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17 comments

Digg Story Has Video Of The Installation (1)

Real World Stuff (561780) | more than 7 years ago | (#17847182)

Mad cool.

Re:Digg Story Has Video Of The Installation (1)

TechnoLust (528463) | more than 7 years ago | (#17848188)

You want to post a link? I looked around Digg, but I didn't see it.

Re:Digg Story Has Video Of The Installation (1)

Real World Stuff (561780) | more than 7 years ago | (#17848764)

My latest JE

I know! I know! (1)

Shadow Wrought (586631) | more than 7 years ago | (#17847848)

Go Sox!

Frankly I think the whole city is still sleep walking after Peyton F. Manning brought the Colts back from a 21-3 deficit;-)

Re:I know! I know! (1)

TechnoLust (528463) | more than 7 years ago | (#17848050)

Well, he came from Tennessee, so you know he's good at whatever he does. That's how us Tennessee boys are. ;-)

Oy... (1)

Pancho Pistolas (846302) | more than 7 years ago | (#17848546)

Okay, real-life Bostonian here. (Ugh. How did THAT happen?)

On the one hand, yeah, it doesn't take a rocket scientist to see the different between a jury-rigged lite-brite and a pipe bomb. I winced every time I heard the police commissioner say that this device was "bomb-like" in appearance. And yes, there was waaaaaay too much ado, and I suspect even a bit of spite, not unlike the way if you make a joke about a bomb or even about terrorism while in a security screening line, you are going to have one LONG delay as you're pulled aside and slowly subjected to a highly-invasive procedure (or three). And rightly so-- some things you don't just joke about. And yes, people have made a fuss over how long this "ad campaign" has been running in other cities, and perhaps the police or other authorities might've noticed sooner (honestly, I don't know how long they were up here). [Curiously, there was already one other city that had a (more minor) panic as a result these devices, which could really Turner Communications claims of ignorance.]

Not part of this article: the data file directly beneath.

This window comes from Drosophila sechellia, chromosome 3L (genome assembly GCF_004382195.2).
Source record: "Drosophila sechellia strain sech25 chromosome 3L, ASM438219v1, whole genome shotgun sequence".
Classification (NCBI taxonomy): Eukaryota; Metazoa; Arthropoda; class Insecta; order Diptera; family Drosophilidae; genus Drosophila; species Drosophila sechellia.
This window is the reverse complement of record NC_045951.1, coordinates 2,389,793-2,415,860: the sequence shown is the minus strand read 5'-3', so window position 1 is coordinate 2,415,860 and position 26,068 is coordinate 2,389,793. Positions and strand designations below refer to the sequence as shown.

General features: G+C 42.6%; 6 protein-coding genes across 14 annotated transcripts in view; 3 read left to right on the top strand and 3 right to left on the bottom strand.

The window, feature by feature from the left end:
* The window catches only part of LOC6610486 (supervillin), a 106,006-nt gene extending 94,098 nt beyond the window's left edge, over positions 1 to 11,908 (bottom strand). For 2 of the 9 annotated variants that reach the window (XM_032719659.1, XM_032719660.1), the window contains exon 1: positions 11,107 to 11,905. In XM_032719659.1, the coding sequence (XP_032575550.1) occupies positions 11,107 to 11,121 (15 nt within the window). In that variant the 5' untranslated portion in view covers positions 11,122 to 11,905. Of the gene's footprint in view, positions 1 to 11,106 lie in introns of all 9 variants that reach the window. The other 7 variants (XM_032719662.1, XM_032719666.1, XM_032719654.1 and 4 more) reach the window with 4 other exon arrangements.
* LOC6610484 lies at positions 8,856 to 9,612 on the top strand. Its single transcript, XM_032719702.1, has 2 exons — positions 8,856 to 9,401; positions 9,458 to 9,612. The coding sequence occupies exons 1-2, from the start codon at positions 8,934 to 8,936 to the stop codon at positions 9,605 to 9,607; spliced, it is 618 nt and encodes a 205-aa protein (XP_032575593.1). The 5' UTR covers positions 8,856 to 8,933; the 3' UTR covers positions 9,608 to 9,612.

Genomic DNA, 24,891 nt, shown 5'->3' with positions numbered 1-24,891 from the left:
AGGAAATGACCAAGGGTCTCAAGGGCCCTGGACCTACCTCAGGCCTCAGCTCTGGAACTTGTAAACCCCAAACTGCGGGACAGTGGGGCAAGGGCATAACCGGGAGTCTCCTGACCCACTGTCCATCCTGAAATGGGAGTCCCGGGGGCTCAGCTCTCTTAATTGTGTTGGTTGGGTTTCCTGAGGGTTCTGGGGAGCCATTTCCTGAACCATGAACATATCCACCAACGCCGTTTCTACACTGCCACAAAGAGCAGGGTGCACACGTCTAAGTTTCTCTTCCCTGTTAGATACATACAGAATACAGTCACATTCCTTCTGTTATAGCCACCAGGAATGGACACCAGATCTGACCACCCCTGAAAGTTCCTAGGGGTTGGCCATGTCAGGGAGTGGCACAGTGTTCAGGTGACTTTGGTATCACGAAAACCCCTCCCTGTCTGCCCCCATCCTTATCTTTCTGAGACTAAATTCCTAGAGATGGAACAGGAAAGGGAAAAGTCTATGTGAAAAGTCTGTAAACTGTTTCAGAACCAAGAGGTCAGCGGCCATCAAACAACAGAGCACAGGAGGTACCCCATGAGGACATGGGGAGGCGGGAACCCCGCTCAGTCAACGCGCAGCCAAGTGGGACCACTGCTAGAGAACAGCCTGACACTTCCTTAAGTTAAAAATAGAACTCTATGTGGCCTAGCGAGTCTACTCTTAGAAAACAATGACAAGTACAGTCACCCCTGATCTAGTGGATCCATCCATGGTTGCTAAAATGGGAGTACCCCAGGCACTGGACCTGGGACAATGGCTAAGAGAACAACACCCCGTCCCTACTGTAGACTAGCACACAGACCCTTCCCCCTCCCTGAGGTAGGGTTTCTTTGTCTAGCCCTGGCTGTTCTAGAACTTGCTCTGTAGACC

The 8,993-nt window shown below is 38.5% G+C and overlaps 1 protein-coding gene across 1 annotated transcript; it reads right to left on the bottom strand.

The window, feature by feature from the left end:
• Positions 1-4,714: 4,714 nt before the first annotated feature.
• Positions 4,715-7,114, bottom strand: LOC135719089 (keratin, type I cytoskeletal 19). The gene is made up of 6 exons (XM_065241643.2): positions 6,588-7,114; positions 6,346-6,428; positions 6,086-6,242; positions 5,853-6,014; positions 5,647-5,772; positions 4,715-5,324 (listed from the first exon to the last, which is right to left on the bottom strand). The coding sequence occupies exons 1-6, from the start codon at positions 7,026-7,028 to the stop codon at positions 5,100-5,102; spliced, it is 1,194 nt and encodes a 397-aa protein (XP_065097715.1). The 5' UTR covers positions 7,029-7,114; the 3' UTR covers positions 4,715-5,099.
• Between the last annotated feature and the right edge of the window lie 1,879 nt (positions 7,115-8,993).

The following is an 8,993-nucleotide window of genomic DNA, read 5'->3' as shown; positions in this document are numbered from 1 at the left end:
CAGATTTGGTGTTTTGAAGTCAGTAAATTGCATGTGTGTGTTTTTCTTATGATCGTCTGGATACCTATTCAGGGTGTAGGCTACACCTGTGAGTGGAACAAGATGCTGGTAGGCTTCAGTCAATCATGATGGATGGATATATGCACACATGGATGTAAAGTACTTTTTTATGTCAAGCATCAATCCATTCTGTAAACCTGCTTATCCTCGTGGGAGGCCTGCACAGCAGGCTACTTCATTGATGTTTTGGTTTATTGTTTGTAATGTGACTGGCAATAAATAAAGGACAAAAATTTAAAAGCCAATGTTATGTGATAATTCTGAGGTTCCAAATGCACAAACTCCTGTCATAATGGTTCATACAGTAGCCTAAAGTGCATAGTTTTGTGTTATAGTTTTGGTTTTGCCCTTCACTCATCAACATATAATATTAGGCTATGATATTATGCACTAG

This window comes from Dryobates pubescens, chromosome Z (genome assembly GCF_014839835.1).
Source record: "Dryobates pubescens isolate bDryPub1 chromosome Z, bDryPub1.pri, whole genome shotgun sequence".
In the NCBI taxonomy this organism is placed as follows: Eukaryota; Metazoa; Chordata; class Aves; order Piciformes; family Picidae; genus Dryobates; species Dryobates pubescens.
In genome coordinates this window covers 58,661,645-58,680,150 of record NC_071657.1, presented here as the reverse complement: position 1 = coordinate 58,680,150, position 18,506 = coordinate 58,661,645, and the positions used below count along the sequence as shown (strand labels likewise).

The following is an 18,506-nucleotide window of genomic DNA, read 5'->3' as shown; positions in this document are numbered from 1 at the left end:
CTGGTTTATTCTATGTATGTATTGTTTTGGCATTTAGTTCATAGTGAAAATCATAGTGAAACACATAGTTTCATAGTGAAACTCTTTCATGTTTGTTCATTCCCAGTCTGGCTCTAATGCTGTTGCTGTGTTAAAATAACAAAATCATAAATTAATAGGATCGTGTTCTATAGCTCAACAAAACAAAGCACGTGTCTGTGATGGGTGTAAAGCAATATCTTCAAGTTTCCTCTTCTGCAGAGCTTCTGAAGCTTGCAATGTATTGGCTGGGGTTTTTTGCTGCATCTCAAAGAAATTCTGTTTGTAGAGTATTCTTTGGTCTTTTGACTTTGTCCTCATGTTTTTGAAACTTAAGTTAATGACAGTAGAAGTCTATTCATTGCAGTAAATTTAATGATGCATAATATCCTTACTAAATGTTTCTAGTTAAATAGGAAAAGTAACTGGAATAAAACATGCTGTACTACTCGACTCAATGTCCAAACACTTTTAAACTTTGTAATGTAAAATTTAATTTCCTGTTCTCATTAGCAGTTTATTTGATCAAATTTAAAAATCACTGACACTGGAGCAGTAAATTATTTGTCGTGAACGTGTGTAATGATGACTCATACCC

Overall, I think it was a _stoopid_ stunt. We have literature posted everywhere about keeping a lookout for suspicious packages, reporting stuff, being vigilant, etc. I personally think it's gotten to overkill levels (given fuss versus actual preparation), and is prone to produce this kind of panic, but I think it's also better to be a little extra vigilant than too lax.

I still remember my friends from college (from India) describing how terrorists would leave radios on buses with bombs hidden in them, and when some poor fella would pick them up thinking they found a free radio...boom. Bombs aren't always _supposed_ to look like bombs, and if you see something suspicious rigged under a bridge or some other out-of-the-way place and it's NOT supposed to be there, and then suddenly you find out that they're all over the place, yeah, there's reason to be really concerned. And even when you find out that some of them are a marketing ploy, you still have to check all of them out.

That costs the city of Boston serious money. And it cost a lot of people serious delays and trouble. And yes, quite a few businesses lost money on account of the delays. Hell, if someone was on an ambulance that got delayed, they well might've died. And for what, yet another form of advertisement?

Even if I don't have the greatest of confidence in my local elected officials (especially after the Big Dig debacles), I am indebted to those professionals who didn't take any chance in evaluating this carefully, and all the folks who put their lives on the line every day whenever something like this is called in. Remember the Unibomber? Oklahoma?

How would _you_ react if there was something you noticed taped to the underside of your car that you didn't put there? Would you go sticking your head under there and take it apart?

Some things you don't take any chances on. And all things equal, I'd rather see Mayor Menino's goofy mug one time too many on a hoax than a buncha folks pointing fingers after the fact on a real crisis. ['cause we've already had plenty of that in this fair city.]

TORN! (1)

Pancho Pistolas (846302) | more than 7 years ago | (#17849702)

Okay, so I'm all over supportin' the safety of my city, and then I read this quote from our AG (when describing these devices):